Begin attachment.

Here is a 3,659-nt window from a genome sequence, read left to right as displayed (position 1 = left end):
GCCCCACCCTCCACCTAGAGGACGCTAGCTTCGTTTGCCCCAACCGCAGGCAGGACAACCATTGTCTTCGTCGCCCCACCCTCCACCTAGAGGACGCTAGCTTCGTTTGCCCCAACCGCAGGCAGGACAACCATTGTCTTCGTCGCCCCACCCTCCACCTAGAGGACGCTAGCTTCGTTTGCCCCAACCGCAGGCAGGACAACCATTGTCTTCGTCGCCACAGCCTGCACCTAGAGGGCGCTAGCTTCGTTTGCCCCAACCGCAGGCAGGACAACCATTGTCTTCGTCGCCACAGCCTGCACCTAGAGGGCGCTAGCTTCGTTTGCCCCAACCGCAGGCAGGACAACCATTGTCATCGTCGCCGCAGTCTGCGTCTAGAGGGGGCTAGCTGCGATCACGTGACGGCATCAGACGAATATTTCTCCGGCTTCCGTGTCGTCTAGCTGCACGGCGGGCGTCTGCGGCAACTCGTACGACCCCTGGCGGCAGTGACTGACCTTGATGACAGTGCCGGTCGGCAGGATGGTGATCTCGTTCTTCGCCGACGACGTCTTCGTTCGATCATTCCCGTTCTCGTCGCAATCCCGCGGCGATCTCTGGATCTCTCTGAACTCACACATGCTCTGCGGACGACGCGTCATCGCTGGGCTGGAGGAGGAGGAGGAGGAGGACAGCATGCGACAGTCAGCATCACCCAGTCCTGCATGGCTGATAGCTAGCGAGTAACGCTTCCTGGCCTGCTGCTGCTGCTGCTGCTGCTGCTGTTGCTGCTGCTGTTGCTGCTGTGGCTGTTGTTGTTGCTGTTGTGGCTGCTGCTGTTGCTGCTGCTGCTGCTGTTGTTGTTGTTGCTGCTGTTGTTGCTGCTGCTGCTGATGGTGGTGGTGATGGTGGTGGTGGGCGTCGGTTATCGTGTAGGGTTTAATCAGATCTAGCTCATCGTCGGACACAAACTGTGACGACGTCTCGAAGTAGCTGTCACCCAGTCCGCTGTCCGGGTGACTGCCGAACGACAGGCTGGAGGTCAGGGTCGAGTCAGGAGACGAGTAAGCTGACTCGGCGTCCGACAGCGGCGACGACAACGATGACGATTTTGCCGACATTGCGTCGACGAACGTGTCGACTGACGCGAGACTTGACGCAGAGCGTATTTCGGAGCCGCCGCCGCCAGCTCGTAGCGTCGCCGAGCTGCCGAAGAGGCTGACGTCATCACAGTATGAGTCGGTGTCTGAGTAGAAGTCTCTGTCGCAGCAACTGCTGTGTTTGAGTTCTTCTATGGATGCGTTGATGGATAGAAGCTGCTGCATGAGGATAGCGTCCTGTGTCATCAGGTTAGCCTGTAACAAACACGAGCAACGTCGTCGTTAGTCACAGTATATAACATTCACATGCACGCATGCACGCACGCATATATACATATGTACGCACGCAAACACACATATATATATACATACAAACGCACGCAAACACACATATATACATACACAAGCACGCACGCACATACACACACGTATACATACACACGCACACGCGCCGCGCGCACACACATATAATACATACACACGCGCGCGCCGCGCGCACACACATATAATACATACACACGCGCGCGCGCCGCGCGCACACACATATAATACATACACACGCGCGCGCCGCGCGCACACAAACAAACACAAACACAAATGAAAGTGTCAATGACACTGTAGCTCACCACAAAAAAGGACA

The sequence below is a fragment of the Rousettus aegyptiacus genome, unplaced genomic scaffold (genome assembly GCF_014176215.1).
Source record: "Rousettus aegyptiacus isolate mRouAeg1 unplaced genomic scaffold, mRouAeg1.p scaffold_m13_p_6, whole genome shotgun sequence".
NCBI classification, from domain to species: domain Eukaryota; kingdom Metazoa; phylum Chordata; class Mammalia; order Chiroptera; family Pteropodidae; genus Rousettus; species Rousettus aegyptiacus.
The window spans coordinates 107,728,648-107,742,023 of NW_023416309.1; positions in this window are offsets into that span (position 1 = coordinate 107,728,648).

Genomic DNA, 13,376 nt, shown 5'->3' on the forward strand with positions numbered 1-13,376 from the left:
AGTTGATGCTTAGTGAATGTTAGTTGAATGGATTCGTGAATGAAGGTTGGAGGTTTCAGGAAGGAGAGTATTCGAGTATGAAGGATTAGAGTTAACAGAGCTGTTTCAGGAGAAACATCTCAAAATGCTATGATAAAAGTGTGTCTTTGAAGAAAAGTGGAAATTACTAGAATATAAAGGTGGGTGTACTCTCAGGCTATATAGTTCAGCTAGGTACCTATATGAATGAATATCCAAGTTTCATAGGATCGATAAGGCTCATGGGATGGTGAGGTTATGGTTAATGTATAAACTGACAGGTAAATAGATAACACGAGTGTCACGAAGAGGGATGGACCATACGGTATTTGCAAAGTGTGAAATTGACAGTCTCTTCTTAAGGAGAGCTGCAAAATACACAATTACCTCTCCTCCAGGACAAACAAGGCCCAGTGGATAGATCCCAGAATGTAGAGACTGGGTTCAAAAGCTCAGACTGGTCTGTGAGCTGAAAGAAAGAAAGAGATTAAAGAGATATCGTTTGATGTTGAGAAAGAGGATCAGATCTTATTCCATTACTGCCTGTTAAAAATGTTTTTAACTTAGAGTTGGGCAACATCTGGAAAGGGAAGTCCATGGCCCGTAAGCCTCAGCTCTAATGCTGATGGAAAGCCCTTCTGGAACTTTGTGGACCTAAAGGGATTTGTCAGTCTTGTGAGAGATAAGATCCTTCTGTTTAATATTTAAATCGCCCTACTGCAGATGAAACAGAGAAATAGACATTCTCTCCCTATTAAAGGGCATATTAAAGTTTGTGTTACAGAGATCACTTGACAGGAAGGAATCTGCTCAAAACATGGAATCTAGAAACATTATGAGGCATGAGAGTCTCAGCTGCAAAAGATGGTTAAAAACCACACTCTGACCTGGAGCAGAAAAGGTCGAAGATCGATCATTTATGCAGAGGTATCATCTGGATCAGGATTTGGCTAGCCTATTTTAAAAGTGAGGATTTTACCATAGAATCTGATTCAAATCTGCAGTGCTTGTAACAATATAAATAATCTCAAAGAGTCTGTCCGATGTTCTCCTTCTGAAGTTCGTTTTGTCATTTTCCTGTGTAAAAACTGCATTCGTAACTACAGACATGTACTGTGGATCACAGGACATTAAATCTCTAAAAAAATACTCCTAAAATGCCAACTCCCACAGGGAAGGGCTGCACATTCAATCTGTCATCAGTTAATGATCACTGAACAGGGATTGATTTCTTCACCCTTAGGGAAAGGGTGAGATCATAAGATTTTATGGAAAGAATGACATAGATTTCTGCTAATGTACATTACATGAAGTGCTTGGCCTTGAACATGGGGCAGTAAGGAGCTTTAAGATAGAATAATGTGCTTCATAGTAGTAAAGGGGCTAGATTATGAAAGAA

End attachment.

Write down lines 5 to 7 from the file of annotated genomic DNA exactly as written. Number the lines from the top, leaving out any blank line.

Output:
NCBI classification, from domain to species: domain Eukaryota; kingdom Metazoa; phylum Chordata; class Mammalia; order Chiroptera; family Pteropodidae; genus Rousettus; species Rousettus aegyptiacus.
The window spans coordinates 107,728,648-107,742,023 of NW_023416309.1; positions in this window are offsets into that span (position 1 = coordinate 107,728,648).

Genomic DNA, 13,376 nt, shown 5'->3' on the forward strand with positions numbered 1-13,376 from the left: